Thus far, game discussion on this site has focused solely on Playstation 3 games. Alas, I do not yet have a Playstation 3, so I begin my game-reviweing tenure at Me and Matt on Media with a discussion of a recent PS2 game.
The other Matt often derides Japanese games for being needlessly retrograde, archaic, and generally behind the times. When one looks at the portrayal of Africans in Resident Evil 5 or the fourteen years Capcom went without updating a major character's graphics, my arguments for the continued vitality of Japanese game development start to look pretty weak. Role-playing games often suffer from this kind of stagnation; when Square-Enix announced that Dragon Quest IX would have an action-based battle system instead of the same battle system, more or less, that the original Dragon Quest had in 1986, fans protested so much that Square returned to the old battle system. At least they got rid of random battles - In most Dragon Quest games, you'll walk around an area until, without warning, you find yourself facing monsters on the battle screen. So they got rid of that old design crutch. After twenty-three years.
Given the state of Japanese game development and the bad tendencies of RPG developers, it’s somewhat surprising that some of the best and freshest games I’ve played in the past few years have belonged to one of the oldest and most popular Japanese RPG series, Shin Megami Tensei. I’ll summarize by saying that SMT games generally involve recruiting, summoning, and fusing various “devils” based off figures (not always malign) from various world myths, literatures, and religions. The interpretations of these characters are often a bit strange, and I wouldn’t be surprised to hear that the infamous bondage Angels or the phallic Mara offended someone. And while I may claim that the Meagami Tensei games are fresh, the games often reuse assets, including 3D renders and artwork, from previous games in the series. The demon Leann Sidhe (Gaelic scholars will tell you "Sidhe" sounds something like "Sithi"), for example, has the same character model in Shin Megami Tensei: Persona 3, Shin Megami Tensei: Persona 4, and the subject of this review, the epically-named Shin Megami Tensei: Devil Summoner 2: Raidou Kuzunoha vs. King Abbadon.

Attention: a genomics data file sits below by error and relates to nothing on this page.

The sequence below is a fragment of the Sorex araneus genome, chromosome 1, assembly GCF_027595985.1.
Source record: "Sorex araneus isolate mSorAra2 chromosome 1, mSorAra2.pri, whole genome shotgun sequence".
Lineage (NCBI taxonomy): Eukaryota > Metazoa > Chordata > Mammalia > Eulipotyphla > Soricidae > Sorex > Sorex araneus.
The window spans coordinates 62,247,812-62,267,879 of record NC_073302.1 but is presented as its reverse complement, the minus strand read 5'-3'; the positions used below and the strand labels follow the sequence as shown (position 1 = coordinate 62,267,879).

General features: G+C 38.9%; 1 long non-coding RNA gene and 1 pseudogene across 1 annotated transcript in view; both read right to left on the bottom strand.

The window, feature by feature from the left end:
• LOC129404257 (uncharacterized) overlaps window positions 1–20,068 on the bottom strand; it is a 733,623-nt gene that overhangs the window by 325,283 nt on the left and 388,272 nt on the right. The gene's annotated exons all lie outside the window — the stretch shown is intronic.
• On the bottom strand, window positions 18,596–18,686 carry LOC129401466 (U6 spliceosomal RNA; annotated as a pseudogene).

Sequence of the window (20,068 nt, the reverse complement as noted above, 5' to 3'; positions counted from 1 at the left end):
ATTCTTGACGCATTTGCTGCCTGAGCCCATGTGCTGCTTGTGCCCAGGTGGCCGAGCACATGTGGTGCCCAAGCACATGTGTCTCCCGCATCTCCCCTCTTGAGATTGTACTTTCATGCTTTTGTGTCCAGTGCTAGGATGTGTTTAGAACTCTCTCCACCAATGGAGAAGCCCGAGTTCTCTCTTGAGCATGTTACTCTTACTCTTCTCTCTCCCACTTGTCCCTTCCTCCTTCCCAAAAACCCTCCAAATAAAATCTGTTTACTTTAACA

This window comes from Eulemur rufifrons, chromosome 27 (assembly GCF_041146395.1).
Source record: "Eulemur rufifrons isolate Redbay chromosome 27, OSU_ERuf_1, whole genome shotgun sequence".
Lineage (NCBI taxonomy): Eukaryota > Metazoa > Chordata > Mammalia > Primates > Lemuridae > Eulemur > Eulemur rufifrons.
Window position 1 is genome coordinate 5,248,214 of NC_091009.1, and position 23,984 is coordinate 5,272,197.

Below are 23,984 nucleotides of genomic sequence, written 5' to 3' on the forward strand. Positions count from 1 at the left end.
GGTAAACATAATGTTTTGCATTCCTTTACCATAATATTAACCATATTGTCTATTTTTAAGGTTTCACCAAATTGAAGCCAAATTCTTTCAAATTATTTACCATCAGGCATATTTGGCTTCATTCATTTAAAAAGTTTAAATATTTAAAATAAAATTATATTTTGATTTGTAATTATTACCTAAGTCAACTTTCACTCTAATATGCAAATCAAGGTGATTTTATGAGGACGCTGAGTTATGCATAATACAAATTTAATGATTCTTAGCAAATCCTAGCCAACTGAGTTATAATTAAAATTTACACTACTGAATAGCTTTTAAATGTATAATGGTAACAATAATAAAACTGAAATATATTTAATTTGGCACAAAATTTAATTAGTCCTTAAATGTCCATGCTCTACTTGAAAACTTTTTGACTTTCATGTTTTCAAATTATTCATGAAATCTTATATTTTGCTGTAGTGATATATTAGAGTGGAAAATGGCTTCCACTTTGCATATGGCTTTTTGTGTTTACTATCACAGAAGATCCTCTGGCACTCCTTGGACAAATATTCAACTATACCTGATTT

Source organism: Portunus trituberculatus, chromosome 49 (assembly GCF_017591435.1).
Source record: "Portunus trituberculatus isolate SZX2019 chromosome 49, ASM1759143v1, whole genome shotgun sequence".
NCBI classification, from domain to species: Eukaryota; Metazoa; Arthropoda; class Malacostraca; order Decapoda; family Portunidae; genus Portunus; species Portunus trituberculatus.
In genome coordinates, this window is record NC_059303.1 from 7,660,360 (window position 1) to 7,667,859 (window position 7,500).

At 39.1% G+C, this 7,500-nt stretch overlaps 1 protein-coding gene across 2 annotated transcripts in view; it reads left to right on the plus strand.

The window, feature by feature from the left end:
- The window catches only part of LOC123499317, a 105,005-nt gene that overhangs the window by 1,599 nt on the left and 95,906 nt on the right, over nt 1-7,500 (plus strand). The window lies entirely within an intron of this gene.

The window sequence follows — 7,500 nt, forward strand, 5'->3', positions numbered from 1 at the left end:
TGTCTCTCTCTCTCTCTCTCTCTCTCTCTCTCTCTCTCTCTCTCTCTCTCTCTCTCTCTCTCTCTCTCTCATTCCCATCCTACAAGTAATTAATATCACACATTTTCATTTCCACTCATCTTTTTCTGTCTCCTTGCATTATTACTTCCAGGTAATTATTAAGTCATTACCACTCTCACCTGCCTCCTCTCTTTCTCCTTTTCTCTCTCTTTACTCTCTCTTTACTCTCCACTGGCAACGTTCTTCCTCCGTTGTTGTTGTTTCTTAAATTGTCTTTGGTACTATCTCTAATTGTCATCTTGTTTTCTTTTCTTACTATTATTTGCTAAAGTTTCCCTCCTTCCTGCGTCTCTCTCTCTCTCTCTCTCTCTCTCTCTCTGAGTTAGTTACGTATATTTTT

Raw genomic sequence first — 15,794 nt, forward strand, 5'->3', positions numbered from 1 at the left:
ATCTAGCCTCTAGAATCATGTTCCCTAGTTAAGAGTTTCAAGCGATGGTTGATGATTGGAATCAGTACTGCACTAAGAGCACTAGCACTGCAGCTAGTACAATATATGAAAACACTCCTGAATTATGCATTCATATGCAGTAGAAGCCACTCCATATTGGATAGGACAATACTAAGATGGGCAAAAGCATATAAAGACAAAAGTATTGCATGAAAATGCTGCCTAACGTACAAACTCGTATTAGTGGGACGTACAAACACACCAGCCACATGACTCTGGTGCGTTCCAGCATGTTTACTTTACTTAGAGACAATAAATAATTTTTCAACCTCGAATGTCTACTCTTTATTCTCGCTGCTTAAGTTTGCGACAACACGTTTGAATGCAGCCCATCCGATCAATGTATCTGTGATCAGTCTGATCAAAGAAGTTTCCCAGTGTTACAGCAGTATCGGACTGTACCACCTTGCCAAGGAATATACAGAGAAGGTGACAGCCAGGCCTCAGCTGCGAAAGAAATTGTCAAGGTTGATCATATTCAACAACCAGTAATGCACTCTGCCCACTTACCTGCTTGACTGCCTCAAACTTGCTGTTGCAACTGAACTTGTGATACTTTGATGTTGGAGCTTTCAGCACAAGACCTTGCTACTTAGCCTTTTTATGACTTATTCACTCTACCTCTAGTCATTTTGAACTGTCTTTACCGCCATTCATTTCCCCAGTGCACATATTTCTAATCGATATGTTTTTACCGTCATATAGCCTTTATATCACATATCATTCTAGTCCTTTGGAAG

Unlike most of the SMT games, the Devil Summoner games are action RPGs, meaning that the games mix skill- and reflex-based gameplay elements with more some more leisurely-paced business involving strategy and screens full of Important Numbers. The RPG genre isn't for everyone, and an RPG is much more fun to play than to watch. A "girlfriend game" Devil Summoner 2 is not.
The first Devil Summoner game, Raidou Kuzunoha vs. The Soulless Army, was apparently fairly mediocre, despite the fact that it involved using demons to fight a robotic, time-traveling version of the Russian monk Rasputin in early-twentieth-century Japan. The plot also involves rocketing a talking cat into outer space to destroy a satellite that controls a Soulless God. Doubtless it all makes sense if you play the game. Devil Summoner 2 doesn’t assume you’ve played the first game, which was neither a critical nor a popular success. The plot of King Abbadon is less baroque than Soulless Army’s, but it still has its share of bizarre moments. Once again you play as the devil-summoning detective Raidou Kuzunoha, who wanders about nineteen-twenties’ Tokyo solving supernatural crimes. Though there are scenes of deduction and investigation, this game isn’t really about solving a mystery. It’s about hitting things with swords and magic, not establishing who shot whom in the dining room.